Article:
Antiracism is defined as supporting equitable policy through actions or expressing antiracist ideas.20 It is taking an active role to examine power imbalances and promote change of a system for equity. The difference between “I am not racist” and “anti-racism” is key. The former acknowledges that racism exists, where the latter acts to resolve inequalities. As plastic surgeons or plastic surgeons in training, we need to work to understand how racism affects people of color, how the majority community can unconsciously contribute to racism, and ultimately how to dismantle the systems that have led to inequity.
White Privilege is defined as the advantages that all white people gain at the expense of people of color regardless of age, gender, or socioeconomic position.18 This does not imply that Caucasians have not had to overcome adversity or had to work hard during their life; however, it does recognize and acknowledge that Caucasians do not have to overcome false assumptions solely based on the color of their skin (that they are less intelligent, less capable, or simply “less than”). Although not all white people are wealthy or healthy, there are substantial economic and health benefits of having white skin.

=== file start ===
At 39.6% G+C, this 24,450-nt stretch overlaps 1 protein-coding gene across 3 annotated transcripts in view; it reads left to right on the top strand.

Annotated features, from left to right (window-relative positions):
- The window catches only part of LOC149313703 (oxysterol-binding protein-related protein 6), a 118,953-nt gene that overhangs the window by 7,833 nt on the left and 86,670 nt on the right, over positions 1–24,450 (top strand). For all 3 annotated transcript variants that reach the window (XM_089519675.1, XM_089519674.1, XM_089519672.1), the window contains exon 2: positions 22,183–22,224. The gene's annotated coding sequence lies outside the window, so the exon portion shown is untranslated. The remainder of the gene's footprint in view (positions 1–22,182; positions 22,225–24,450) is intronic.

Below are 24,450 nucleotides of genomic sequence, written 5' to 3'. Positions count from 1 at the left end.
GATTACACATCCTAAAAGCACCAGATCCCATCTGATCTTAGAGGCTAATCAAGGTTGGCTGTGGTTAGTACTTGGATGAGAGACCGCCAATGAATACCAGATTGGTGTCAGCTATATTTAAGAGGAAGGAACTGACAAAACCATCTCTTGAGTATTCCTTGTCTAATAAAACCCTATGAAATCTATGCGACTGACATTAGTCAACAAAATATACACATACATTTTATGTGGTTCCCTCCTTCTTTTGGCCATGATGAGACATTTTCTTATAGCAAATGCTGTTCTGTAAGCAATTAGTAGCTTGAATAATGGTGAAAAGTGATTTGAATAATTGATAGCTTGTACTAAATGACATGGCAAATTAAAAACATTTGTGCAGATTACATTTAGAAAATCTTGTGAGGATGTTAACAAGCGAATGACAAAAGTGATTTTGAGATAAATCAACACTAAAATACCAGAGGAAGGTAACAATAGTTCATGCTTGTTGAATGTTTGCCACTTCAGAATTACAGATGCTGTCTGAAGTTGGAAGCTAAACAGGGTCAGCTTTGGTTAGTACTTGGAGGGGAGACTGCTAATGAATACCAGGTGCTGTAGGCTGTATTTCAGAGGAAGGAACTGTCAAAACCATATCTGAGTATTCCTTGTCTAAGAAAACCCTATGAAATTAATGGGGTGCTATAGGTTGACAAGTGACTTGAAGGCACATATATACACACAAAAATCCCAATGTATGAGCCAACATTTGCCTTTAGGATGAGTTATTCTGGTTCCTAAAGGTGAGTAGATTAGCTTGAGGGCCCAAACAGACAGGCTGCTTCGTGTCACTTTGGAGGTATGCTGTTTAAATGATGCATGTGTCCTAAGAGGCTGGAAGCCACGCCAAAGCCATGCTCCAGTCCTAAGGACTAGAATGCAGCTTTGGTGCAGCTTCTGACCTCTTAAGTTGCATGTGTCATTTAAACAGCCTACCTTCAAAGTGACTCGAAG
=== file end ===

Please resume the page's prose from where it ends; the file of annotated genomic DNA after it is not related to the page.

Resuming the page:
Microaggressions are defined as verbal, behavioral, environmental, or body language indignities that provide racial slights toward people of color in a hostile, derogatory, or negative tone.21,22 These can be intentional or unintentional. Examples of such statements or actions include asking “where are you from?,” clutching a purse when a black or Latinx person approaches, announcing that “you have several black friends,” stating that “the most qualified person should get the job,” and saying “you people” or “you don’t act black.” These acts imply fear that people of color are given unfair advantages and lack qualifications, that the use of proper English is discordant with black race, and that a person can be immune to racist behavior by having friends of color.
Implicit Bias refers to stereotypes and attitudes that affect our decision-making, understanding, and ultimately actions in an unconscious manner.23 For instance, holding the belief that black patients can tolerate more pain than white patients, therefore resulting in inadequate pain control.23,24 There are various available references that plastic surgeons, trainees, medical students, and staff can use to evaluate their own implicit bias to develop a better understanding.25
DIRECTIONS MOVING FORWARD: STRATEGIES TO CREATE AN ANTIRACIST CULTURE IN PLASTIC SURGERY